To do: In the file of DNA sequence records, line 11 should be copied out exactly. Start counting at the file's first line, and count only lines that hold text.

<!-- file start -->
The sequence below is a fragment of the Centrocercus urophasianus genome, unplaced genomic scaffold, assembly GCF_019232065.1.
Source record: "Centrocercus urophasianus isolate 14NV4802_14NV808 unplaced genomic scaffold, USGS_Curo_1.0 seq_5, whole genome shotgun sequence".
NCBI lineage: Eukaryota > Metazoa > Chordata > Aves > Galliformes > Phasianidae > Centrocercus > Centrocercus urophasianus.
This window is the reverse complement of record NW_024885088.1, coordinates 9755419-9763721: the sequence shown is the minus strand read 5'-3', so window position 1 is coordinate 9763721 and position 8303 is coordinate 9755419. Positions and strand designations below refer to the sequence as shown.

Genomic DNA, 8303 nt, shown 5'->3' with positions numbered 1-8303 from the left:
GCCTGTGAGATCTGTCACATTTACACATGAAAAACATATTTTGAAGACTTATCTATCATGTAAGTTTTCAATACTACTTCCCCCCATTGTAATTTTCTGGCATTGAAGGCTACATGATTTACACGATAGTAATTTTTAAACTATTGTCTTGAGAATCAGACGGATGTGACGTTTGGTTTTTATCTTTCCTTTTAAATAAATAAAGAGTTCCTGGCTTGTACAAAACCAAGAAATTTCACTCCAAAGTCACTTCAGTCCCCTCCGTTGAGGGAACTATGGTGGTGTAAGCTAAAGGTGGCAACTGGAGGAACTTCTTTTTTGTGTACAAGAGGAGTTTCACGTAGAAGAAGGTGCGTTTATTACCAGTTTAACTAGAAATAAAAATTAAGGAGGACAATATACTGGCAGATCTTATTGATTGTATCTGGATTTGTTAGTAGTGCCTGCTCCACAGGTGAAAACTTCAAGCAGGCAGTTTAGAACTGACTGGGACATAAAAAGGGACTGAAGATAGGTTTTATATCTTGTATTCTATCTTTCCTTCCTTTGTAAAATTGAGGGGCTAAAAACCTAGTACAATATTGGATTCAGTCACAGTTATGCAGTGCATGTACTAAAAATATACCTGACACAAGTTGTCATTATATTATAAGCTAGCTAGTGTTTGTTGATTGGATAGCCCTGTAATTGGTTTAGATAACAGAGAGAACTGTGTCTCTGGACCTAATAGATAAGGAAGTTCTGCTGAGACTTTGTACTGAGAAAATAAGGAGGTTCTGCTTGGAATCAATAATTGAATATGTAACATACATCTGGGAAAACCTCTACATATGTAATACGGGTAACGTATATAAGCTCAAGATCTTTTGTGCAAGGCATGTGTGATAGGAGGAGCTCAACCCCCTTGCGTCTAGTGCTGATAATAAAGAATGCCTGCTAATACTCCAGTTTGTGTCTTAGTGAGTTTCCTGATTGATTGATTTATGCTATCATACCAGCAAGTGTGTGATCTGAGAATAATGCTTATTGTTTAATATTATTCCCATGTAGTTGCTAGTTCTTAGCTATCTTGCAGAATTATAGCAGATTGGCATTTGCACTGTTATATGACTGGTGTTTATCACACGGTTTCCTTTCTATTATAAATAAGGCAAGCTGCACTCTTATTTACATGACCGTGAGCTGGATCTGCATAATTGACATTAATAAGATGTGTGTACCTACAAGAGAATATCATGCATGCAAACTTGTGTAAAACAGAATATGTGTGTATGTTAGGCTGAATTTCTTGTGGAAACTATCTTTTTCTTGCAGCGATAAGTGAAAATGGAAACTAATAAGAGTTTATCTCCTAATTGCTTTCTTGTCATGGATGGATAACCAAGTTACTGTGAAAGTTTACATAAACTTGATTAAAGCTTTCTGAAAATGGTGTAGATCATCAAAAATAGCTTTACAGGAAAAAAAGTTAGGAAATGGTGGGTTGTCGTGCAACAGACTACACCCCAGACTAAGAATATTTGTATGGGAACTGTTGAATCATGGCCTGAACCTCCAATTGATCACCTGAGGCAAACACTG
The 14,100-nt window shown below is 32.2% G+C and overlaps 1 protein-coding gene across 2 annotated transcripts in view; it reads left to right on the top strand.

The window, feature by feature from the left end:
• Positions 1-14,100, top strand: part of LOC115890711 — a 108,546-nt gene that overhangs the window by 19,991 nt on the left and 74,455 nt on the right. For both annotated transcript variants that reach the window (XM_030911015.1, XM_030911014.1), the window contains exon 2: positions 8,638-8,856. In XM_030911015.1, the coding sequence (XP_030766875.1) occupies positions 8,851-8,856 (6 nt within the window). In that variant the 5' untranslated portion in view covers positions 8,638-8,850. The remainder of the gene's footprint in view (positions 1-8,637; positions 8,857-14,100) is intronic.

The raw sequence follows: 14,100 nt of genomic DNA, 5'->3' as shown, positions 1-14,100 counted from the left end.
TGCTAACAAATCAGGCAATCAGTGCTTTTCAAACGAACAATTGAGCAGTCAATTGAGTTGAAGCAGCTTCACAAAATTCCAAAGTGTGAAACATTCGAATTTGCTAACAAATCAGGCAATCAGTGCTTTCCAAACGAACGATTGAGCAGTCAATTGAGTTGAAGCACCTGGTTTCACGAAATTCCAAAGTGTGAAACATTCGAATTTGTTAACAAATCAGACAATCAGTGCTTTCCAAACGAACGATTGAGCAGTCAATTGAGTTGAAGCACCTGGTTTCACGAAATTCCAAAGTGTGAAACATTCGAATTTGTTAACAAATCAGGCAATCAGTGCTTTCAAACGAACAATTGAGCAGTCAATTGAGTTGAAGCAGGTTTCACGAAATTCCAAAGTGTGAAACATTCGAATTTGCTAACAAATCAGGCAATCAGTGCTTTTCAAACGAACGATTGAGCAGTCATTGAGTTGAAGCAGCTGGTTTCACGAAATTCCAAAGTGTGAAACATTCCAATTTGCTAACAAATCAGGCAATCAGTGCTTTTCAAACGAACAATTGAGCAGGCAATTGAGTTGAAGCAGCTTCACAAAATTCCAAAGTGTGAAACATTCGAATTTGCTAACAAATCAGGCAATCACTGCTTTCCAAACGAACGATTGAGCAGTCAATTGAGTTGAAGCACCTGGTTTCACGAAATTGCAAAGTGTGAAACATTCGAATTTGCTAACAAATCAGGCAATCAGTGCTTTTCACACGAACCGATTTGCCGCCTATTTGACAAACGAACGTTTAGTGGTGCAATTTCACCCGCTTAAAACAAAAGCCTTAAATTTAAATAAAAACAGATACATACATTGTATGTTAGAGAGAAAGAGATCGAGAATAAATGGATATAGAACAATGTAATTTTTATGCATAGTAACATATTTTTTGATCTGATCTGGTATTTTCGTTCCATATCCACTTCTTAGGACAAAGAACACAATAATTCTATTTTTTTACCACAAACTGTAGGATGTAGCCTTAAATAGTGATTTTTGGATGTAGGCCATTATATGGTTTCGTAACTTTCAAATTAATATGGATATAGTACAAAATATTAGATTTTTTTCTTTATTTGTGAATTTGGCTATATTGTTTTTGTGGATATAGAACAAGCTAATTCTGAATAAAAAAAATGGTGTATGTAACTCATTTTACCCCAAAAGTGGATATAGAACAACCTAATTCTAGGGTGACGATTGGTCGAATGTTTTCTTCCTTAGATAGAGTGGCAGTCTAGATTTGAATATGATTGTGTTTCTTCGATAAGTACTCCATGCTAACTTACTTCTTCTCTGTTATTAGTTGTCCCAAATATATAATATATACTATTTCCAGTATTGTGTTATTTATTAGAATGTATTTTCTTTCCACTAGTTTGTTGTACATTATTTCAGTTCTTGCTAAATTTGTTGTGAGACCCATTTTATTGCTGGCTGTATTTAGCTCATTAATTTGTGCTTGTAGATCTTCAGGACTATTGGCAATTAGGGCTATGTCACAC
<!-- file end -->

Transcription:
TGCTAACAAATCAGGCAATCAGTGCTTTTCAAACGAACAATTGAGCAGTCAATTGAGTTGAAGCAGCTTCACAAAATTCCAAAGTGTGAAACATTCGAATTTGCTAACAAATCAGGCAATCAGTGCTTTCCAAACGAACGATTGAGCAGTCAATTGAGTTGAAGCACCTGGTTTCACGAAATTCCAAAGTGTGAAACATTCGAATTTGTTAACAAATCAGACAATCAGTGCTTTCCAAACGAACGATTGAGCAGTCAATTGAGTTGAAGCACCTGGTTTCACGAAATTCCAAAGTGTGAAACATTCGAATTTGTTAACAAATCAGGCAATCAGTGCTTTCAAACGAACAATTGAGCAGTCAATTGAGTTGAAGCAGGTTTCACGAAATTCCAAAGTGTGAAACATTCGAATTTGCTAACAAATCAGGCAATCAGTGCTTTTCAAACGAACGATTGAGCAGTCATTGAGTTGAAGCAGCTGGTTTCACGAAATTCCAAAGTGTGAAACATTCCAATTTGCTAACAAATCAGGCAATCAGTGCTTTTCAAACGAACAATTGAGCAGGCAATTGAGTTGAAGCAGCTTCACAAAATTCCAAAGTGTGAAACATTCGAATTTGCTAACAAATCAGGCAATCACTGCTTTCCAAACGAACGATTGAGCAGTCAATTGAGTTGAAGCACCTGGTTTCACGAAATTGCAAAGTGTGAAACATTCGAATTTGCTAACAAATCAGGCAATCAGTGCTTTTCACACGAACCGATTTGCCGCCTATTTGACAAACGAACGTTTAGTGGTGCAATTTCACCCGCTTAAAACAAAAGCCTTAAATTTAAATAAAAACAGATACATACATTGTATGTTAGAGAGAAAGAGATCGAGAATAAATGGATATAGAACAATGTAATTTTTATGCATAGTAACATATTTTTTGATCTGATCTGGTATTTTCGTTCCATATCCACTTCTTAGGACAAAGAACACAATAATTCTATTTTTTTACCACAAACTGTAGGATGTAGCCTTAAATAGTGATTTTTGGATGTAGGCCATTATATGGTTTCGTAACTTTCAAATTAATATGGATATAGTACAAAATATTAGATTTTTTTCTTTATTTGTGAATTTGGCTATATTGTTTTTGTGGATATAGAACAAGCTAATTCTGAATAAAAAAAATGGTGTATGTAACTCATTTTACCCCAAAAGTGGATATAGAACAACCTAATTCTAGGGTGACGATTGGTCGAATGTTTTCTTCCTTAGATAGAGTGGCAGTCTAGATTTGAATATGATTGTGTTTCTTCGATAAGTACTCCATGCTAACTTACTTCTTCTCTGTTATTAGTTGTCCCAAATATATAATATATACTATTTCCAGTATTGTGTTATTTATTAGAATGTATTTTCTTTCCACTAGTTTGTTGTACATTATTTCAGTTCTTGCTAAATTTGTTGTGAGACCCATTTTATTGCTGGCTGTATTTAGCTCATTAATTTGTGCTTGTAGATCTTCAGGACTATTGGCAATTAGGGCTATGTCACAC